Posted on 25 April 2012.
Nestle is joining a new research partnership between industry and academia that aims to improve the environmental performance of consumer products and services. The company is the only global food and beverage manufacturer to join the ‘International Chair in Life Cycle Assessment’ unit at the Interuniversity Research Centre for the Life Cycle of Products, Processes and Services (CIRAIG) in Montreal, Canada.
Life cycle assessment is the most widely used scientific methodology for assessing products’ overall environmental impact. CIRAIG is one of the largest research centres of its kind in the world. It generates new life cycle assessment knowledge, methods and tools, and shares these with its industry partners. Nestle is supporting its work with an investment of C$500,000 (Eur382,000).
Life cycle assessments measure a product’s environmental impacts across the entire value chain: from ingredient sourcing to processing and manufacturing, its use by consumers and how its packaging is disposed of or reused. Nestle’s approach to using life cycle assessments in all its product categories has enabled it to systematically improve the environmental performance of many of its popular products and systems.
“This partnership will help us expand our knowledge of life cycle assessments,” said Nestle scientist Urs Schenker. “We use them when developing products to measure areas of environmental impacts, for example water use in agriculture, CO2 emissions in manufacture, and the amount of energy used in distribution.”
He adds: “The partnership will also help us to provide consumers with improved information about our products’ environmental performance, helping them make more informed decisions about what they buy. Online graphics such as the ones created by our Nescafe brand can help people understand the life cycle concept in an interesting and accessible way.”
Posted in Environment, News
Posted on 07 March 2012.
A £100 million fresh milk dairy at Bridgwater, Somerset in England has succeeded in increasing its use of recycled water by 50% to over 300,000 litres of water every day, equivalent to the daily water use of 663 households. Known as ‘Britain’s green and white dairy’ Robert Wiseman Dairies Bridgwater facility has set the standard for environmental performance since it opened in 2009 and was the first dairy in the UK to have its own reverse osmosis (RO) plant to ensure that water leaving its on-site effluent treatment plant could be recycled and reused in the dairy.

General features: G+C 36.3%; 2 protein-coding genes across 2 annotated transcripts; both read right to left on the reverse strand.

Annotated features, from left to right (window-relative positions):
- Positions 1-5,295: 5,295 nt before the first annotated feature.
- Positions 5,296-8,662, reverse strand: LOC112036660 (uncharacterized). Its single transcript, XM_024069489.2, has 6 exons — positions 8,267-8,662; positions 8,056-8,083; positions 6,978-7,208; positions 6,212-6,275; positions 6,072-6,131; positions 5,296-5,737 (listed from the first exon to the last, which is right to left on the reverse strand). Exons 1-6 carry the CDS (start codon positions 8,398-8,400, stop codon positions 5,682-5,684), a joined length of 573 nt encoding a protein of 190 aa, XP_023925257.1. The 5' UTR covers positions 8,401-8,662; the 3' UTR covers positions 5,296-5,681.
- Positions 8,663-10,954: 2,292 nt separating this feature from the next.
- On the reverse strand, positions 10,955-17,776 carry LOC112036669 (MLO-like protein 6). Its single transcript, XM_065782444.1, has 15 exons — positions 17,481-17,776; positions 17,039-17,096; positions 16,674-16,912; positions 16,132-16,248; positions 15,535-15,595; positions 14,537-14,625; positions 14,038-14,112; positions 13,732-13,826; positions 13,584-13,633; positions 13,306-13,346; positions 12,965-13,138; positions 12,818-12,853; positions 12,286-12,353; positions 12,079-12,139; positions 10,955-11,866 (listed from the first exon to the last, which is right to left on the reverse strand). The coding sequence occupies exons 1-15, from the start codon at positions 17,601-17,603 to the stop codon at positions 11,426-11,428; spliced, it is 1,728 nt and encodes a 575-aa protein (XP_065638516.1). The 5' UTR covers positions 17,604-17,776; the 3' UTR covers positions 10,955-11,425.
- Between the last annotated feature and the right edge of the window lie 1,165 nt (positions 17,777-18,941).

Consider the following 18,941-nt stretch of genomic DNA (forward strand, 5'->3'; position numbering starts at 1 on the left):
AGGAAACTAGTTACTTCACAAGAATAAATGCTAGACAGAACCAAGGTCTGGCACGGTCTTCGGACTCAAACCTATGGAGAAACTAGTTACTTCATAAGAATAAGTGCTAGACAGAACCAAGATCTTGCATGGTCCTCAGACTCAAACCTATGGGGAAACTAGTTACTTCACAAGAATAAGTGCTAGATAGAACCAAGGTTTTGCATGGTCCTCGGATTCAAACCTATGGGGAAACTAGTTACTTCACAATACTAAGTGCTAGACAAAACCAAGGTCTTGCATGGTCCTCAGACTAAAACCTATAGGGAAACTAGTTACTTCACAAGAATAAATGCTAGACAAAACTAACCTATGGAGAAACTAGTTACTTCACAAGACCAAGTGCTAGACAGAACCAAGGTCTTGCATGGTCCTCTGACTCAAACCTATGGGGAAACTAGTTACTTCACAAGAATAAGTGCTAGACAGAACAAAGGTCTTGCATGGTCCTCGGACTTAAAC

Recycled water is returned to the mains water tank to be used across the dairy for everything from cleaning the filling lines to pasteurising the milk and significantly reduces the requirement to draw water from the local water supplies.
The RO technology was first introduced in early 2011 initially allowing around 200,000 litres of water leaving Bridgwater’s on-site effluent treatment plant to be recycled and reused. This installation has been expanded and is now providing over 35% of the water required by the dairy which has an annual production of around 500 million litres.
“Water scarcity, particularly in the south of country is a significant issue and our Bridgwater dairy has amongst the best water per litre of milk produced ratios of any dairy in the country,” says Billy Keane, managing director of Robert Wiseman Dairies. “This water recycling is another step towards meeting the target we set of reducing water use across our network of dairies by 25% by 2015 whilst also helping to further reinforce Bridgwater’s reputation as the world’s most environmentally advanced fresh milk dairy.”
Headquartered in East Kilbride near Glasgow in Scotlant, Robert Wiseman Dairies procures, processes and distributes almost a third of all fresh milk consumed inBritain, every day. The company has six dairies and a distribution network which enables the company to deliver milk to customers in every GB postcode. Wiseman is a wholly owned subsidiary of Muller Dairy (UK) and employs around 5,000 people.
Posted in Environment, News
Posted on 12 May 2011.
The UK dairy industry is ready to take its environmental performance to the next level. The recently launched Dairy Roadmap demonstrates that dairy processors have met all their environmental targets to date, including a minimum 10% recycled plastic in milk bottles.
However, Dairy UK, the trade association that represents the interests of dairy farmers, producer co-ops, milk processors and doorstep deliverymen, says that a ‘recycling revolution’ in the supply of recycled plastic to the dairy industry would be essential if the industry is to meet the targets it has set itself for the future.
In 2010, more than 70% of milk bottles purchased in the UK were recovered for recycling and more than 12,000 tonnes of plastic was recycled into fresh bottles. This helped to reduce emissions from packaging in the sector by 27,000 tonnes in 2010 alone.
The next target the industry has set itself is to achieve a minimum 30% recycled plastic in milk bottles.
“As the industry’s environmental performance continues to improve, recycled plastic becomes an ever scarcer resource. Just as we are upping our game, we need the recycling industry to up theirs and provide us with the materials that will enable us to achieve our ambitious next set of targets,” explains Jim Begg, director general of Dairy UK. “We need more and more recycled plastic and what we need to see is a recycling revolution with a major expansion of the operations of existing recycling companies and the creation of new firms which will deliver the materials we will need.”
Posted in Environment, News